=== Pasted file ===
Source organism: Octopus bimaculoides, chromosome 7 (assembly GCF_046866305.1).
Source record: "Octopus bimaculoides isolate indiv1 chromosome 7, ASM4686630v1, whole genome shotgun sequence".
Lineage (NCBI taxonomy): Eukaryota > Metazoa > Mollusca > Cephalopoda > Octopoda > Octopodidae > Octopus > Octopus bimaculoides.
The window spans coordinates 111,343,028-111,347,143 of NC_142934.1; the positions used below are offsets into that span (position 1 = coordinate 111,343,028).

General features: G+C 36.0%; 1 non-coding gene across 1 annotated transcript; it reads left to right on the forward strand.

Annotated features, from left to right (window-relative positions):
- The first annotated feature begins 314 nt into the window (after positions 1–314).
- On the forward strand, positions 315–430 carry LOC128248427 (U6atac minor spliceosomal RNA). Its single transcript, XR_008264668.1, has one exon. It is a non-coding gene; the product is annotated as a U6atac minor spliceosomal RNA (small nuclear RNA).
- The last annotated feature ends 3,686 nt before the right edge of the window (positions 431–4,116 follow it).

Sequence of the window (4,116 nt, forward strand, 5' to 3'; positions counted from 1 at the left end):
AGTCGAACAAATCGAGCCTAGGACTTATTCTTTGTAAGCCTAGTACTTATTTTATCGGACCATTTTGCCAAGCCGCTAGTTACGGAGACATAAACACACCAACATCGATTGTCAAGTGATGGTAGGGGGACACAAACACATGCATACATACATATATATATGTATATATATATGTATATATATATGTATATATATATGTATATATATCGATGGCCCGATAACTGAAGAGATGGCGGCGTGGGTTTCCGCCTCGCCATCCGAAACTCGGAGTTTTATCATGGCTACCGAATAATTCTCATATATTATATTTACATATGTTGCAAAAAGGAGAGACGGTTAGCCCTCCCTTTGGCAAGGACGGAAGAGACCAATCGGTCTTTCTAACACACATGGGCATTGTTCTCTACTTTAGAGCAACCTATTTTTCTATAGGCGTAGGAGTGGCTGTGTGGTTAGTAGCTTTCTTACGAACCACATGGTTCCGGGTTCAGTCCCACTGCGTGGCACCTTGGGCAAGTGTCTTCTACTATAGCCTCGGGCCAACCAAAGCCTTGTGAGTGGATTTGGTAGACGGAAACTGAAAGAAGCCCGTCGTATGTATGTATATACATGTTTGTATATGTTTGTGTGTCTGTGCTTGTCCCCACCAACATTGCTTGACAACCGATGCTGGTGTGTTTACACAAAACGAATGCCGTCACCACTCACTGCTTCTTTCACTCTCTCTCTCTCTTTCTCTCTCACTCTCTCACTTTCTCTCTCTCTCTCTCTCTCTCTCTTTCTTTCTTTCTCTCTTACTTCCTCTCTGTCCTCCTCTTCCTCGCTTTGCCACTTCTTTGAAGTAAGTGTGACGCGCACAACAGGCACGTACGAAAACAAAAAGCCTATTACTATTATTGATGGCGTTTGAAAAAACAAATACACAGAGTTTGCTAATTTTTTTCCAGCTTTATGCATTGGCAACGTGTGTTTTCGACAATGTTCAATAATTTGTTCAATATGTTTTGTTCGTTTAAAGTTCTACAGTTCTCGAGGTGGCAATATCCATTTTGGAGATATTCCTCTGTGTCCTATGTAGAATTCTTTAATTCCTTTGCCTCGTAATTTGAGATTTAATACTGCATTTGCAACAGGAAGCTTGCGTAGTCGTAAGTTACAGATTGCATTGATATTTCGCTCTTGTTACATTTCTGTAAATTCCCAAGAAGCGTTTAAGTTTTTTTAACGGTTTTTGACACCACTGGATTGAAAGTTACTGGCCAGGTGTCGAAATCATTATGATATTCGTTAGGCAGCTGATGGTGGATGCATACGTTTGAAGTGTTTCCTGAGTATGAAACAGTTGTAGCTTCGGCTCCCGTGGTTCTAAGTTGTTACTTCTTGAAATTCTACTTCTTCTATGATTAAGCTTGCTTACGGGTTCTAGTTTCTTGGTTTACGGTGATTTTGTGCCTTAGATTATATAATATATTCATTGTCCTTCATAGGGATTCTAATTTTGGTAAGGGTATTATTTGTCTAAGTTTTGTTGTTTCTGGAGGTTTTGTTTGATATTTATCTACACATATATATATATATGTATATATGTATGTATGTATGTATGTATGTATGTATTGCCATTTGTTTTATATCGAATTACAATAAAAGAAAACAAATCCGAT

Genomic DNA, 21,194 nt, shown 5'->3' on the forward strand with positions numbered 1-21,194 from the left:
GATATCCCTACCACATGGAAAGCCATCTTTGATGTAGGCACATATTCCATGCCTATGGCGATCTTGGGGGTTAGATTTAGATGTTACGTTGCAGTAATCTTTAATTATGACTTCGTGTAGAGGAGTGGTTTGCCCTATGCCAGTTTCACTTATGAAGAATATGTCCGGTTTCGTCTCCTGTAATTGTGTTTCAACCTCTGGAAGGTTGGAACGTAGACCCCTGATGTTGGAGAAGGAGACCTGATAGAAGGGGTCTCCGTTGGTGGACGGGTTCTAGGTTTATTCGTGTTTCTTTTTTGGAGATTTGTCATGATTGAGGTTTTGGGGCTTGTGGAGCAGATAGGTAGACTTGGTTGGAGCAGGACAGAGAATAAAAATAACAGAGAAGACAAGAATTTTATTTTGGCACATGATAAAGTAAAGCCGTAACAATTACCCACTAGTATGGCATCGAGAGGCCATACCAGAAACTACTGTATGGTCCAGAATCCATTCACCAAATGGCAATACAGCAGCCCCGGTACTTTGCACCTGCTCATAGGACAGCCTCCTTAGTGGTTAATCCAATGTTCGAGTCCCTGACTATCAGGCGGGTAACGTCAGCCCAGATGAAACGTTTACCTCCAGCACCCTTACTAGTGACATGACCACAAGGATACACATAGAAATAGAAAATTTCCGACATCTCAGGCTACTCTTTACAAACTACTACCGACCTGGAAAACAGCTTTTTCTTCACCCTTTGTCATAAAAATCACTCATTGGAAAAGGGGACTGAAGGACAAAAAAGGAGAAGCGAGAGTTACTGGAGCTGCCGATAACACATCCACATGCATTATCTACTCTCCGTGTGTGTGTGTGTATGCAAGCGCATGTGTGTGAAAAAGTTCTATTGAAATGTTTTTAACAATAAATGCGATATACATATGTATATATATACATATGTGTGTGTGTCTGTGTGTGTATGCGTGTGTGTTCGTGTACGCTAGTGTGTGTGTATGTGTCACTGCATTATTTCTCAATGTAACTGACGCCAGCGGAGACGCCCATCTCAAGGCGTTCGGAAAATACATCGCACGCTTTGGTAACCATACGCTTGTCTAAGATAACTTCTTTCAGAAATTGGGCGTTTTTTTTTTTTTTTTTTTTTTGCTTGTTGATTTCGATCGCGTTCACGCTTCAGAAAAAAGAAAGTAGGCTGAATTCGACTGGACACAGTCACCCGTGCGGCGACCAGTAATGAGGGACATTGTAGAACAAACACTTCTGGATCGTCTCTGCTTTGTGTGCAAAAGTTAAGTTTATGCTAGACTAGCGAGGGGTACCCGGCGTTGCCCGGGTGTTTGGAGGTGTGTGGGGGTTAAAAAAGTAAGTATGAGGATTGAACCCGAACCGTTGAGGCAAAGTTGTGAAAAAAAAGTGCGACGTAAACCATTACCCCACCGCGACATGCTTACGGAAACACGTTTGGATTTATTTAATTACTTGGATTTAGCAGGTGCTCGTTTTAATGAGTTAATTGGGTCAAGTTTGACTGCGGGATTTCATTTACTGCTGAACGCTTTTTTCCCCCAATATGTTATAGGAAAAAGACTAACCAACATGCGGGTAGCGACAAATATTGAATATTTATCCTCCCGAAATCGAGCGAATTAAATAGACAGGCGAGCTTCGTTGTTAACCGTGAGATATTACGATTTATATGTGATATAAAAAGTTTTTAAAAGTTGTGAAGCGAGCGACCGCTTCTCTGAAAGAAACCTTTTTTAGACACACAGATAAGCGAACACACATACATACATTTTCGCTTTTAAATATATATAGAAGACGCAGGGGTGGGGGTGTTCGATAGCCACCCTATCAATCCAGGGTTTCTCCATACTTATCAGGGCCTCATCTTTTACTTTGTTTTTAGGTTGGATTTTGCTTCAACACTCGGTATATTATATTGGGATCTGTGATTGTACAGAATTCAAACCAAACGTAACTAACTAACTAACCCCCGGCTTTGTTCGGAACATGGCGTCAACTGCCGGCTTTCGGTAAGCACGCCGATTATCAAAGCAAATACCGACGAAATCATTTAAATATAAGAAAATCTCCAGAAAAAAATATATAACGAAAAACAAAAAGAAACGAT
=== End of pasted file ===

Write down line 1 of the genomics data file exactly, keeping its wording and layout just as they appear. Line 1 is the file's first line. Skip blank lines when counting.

Source organism: Octopus bimaculoides, chromosome 7 (assembly GCF_046866305.1).